The Top Ten Myths Keeping Women Off Boards of Directors --- and How To Debunk Them
Elizabeth Ghaffari, President of Champion Boards, was the guest speaker at the January 18, 2006 Organization of Women Executives (OWE) luncheon in Los Angeles, CA. Her topic was, "The Top Ten Myths Keeping Women Off Boards of Directors -- and How To Debunk Them".
The number of women on boards of directors has increased barely 0.5% a year for over the past decade according to national surveys. Elizabeth argued that this slow rate of progress is due, in part, to the myths held by women as well as men. Then, in Letterman fashion, she listed the Top Ten Myths and, for each one, described alternative ways women could look for board-level opportunities.
Here is a sampling:
- Myth: All that's needed is a polished resume, some public speaking and to know the CEO.
Reality: Boards increasingly chose their own directors, and they are looking for competence and independent directors able to deliver results.
- Myth: Board roles are too risky.
Reality: Corporate responsibilities are clearer today, in the post-Sarbanes-Oxley setting; much more training is available, boards have more and direct access to better consultants.
- Myth: Accounting or a Finance degree is enough for a woman to get on a Board.
Reality: Boards need a mix of expertise and backgrounds to meet their governance responsibilities. Boards are not looking for just another bean counter.
- Myth: There are not enough women in the pipeline.
Reality: Women have achieved parity or better in upper management; yet, women have not yet pushed their way through to the top at the same rates. It's not a case of "waiting to be invited to the dance." Women have to actively pursue the opportunities - perhaps at entrepreneurial boards, at community bank boards, and at other for-profit growth businesses.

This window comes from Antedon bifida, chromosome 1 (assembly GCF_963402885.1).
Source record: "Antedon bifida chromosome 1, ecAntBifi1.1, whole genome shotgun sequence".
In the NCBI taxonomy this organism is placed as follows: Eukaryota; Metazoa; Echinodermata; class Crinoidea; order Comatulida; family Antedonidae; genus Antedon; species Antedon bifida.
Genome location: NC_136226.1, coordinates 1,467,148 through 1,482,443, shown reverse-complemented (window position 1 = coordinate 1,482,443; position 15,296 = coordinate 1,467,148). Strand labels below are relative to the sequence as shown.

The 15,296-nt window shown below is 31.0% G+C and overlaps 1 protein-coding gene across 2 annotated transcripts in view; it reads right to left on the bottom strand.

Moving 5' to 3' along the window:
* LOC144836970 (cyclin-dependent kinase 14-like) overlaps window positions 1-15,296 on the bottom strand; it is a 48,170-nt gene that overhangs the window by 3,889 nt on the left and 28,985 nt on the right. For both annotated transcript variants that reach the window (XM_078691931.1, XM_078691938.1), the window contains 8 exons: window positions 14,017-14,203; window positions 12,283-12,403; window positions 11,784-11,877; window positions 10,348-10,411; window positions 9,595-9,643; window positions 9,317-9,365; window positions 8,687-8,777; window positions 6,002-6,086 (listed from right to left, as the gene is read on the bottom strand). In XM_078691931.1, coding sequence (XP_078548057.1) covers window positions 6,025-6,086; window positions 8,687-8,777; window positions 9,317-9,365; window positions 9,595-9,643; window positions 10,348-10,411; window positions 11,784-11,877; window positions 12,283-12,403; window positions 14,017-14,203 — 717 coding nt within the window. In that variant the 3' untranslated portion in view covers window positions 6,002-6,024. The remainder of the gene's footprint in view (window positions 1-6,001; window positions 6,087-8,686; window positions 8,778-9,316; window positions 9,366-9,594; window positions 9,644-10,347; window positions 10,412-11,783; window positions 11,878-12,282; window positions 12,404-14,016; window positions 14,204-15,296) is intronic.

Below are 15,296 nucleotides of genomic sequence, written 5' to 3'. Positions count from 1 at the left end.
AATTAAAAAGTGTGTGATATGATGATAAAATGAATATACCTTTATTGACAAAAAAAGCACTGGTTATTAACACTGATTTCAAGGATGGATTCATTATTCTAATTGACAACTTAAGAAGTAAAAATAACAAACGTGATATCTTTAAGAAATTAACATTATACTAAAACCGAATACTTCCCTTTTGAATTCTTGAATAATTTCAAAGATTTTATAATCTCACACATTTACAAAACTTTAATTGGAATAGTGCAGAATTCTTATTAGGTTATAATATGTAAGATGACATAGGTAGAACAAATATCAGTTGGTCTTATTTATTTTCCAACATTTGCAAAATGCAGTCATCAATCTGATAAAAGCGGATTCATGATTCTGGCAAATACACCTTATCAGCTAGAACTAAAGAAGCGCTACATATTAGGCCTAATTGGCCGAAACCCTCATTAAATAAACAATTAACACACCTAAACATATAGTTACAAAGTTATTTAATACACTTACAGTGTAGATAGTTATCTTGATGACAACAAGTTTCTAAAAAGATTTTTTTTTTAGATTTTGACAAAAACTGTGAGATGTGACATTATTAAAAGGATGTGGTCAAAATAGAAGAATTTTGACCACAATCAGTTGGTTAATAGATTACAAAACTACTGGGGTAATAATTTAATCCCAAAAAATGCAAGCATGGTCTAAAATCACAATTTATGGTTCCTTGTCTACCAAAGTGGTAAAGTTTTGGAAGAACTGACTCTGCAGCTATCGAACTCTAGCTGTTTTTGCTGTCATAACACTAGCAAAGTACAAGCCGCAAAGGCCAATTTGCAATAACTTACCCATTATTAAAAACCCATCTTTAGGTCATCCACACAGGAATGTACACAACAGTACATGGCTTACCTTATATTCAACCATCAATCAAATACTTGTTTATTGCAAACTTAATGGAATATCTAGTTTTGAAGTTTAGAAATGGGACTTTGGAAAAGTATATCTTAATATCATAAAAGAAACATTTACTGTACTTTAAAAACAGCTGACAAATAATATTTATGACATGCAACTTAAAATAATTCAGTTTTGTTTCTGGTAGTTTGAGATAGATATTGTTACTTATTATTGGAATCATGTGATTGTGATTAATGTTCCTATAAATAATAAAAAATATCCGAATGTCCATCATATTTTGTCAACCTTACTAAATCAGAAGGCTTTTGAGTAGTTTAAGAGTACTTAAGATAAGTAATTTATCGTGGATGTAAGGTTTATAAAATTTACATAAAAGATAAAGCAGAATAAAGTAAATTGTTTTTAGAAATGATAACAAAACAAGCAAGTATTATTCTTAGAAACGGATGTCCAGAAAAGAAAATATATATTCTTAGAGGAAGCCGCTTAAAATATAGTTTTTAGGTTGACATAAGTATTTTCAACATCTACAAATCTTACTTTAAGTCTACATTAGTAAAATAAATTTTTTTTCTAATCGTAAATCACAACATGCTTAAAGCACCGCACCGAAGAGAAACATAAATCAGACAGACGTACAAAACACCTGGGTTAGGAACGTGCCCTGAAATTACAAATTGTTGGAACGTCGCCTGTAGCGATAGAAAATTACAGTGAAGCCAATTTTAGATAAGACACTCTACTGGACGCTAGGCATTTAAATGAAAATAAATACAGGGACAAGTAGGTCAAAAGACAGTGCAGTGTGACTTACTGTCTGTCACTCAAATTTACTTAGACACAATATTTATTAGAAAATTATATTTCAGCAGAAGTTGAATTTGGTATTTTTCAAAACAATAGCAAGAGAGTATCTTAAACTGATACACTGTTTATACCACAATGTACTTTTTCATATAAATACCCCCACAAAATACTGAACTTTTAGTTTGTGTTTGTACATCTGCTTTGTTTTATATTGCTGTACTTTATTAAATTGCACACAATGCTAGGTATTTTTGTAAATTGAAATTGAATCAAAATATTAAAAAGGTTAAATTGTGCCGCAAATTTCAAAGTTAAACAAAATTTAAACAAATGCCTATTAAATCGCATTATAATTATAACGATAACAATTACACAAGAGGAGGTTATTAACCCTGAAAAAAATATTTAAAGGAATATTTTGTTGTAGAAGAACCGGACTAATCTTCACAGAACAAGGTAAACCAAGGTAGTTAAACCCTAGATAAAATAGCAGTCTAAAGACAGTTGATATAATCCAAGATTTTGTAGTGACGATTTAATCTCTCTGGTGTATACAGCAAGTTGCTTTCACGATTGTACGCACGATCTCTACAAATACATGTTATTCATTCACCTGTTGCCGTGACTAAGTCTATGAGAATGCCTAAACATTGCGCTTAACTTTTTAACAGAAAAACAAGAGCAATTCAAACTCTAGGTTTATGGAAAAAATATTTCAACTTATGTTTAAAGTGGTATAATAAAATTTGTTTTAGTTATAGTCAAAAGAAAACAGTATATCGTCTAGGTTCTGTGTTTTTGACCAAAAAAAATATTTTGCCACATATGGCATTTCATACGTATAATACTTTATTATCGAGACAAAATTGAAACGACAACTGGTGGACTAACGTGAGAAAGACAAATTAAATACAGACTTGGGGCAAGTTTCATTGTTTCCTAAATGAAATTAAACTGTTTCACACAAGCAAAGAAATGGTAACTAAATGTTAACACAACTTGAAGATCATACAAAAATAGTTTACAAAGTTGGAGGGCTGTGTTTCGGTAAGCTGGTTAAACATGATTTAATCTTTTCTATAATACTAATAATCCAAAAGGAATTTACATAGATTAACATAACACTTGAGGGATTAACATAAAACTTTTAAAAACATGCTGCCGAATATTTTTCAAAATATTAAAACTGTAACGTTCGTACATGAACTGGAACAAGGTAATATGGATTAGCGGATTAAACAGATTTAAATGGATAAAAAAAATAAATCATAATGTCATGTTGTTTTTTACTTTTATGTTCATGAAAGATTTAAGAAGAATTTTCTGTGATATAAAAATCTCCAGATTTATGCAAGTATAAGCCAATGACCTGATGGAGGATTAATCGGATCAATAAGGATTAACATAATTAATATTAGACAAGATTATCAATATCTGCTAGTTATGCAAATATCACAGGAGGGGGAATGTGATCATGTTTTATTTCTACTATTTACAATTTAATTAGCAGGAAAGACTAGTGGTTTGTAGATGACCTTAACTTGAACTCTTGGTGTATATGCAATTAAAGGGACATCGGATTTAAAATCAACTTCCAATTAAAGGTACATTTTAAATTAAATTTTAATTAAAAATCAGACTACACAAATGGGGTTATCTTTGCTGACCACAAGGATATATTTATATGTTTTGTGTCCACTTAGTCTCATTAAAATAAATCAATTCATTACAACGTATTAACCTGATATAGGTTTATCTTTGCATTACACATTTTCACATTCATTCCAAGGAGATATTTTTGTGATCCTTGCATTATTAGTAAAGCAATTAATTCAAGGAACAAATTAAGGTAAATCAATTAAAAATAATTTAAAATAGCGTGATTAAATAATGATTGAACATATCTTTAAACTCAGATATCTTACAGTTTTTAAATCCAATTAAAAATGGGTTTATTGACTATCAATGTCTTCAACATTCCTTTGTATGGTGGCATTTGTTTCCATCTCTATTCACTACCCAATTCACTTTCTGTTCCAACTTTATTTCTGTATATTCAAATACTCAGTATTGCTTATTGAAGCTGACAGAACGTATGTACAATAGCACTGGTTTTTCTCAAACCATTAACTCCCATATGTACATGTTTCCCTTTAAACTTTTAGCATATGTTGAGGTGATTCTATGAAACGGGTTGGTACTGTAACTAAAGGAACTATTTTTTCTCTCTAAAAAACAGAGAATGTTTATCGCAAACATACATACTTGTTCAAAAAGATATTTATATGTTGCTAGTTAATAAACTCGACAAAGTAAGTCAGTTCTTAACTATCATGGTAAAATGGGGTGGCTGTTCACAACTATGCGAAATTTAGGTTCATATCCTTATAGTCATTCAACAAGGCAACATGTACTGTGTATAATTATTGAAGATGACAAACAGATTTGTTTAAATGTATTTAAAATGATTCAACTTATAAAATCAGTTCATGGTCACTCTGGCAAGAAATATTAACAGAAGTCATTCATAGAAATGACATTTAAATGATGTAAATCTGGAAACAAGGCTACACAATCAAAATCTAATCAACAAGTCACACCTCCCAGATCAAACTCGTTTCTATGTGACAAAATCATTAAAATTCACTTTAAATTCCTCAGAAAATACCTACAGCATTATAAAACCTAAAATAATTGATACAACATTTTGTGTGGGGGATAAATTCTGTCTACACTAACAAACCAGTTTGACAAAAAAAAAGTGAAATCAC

And, finally, the #1 myth held by women about board service:
- Myth: Nonprofit board experience is the path to for-profit Boards.
Reality: Public, corporate Boards are looking for, and need, real for-profit, operational, or profit-loss experience. The skill sets required to serve on nonprofit or government boards or commissions are not readily
transferable to public corporate boards.
Elizabeth told the group that the way to increase the number of women on Boards is for women to grab the new wealth of information and education they need to enhance their performance on the job, in the corporation or as entrepreneurs. One key example she suggested, for women near the top corporate levels, was to learn about the Board at your company, develop a track record of solving important problems within the corporation and be prepared to present your results to the Board yourself.
More and better director training also is available, today. New disclosure requirements of the SEC, the exchanges, and the accounting industry all benefit the women who seeks, first, to understand and then to succeed. Women can learn what skills are needed for board service, then prepare and take the steps necessary to refine those skills and present themselves persuasively.
Resources available for women interested in Corporate Boards:
For a host of other resources, see: Elizabeth's web site at www.championboards.com